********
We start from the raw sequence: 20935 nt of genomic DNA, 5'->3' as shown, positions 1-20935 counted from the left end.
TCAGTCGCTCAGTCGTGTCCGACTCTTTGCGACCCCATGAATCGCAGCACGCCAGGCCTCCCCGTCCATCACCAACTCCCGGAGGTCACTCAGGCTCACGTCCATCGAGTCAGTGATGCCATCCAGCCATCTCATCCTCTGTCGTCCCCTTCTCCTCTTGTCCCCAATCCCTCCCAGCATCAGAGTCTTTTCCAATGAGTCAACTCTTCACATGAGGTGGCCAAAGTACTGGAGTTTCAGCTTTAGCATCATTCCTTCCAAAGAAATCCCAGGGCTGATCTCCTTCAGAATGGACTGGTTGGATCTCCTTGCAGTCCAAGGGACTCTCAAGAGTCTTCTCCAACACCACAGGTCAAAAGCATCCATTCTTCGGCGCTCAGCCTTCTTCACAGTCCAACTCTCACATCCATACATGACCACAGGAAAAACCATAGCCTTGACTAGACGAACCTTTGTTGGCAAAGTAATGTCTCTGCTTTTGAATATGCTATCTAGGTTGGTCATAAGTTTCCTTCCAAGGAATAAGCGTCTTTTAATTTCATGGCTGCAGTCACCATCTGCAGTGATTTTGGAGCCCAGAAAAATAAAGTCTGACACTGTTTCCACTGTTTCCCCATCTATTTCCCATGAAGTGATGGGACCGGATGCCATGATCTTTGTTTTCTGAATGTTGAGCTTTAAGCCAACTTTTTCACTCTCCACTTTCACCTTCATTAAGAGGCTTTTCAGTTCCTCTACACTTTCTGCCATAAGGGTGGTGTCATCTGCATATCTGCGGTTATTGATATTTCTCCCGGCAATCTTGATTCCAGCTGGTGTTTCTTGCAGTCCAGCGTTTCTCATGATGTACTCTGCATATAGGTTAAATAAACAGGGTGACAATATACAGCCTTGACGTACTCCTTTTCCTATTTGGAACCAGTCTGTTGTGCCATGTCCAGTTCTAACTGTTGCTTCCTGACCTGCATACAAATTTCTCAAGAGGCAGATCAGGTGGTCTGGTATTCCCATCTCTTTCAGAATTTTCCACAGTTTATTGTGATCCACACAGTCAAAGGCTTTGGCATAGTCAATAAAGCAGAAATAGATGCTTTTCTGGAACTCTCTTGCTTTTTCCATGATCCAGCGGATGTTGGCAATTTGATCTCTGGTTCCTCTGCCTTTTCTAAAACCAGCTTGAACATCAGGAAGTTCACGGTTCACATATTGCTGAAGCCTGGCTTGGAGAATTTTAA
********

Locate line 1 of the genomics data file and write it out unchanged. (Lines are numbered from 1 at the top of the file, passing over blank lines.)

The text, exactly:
We start from the raw sequence: 20935 nt of genomic DNA, 5'->3' as shown, positions 1-20935 counted from the left end.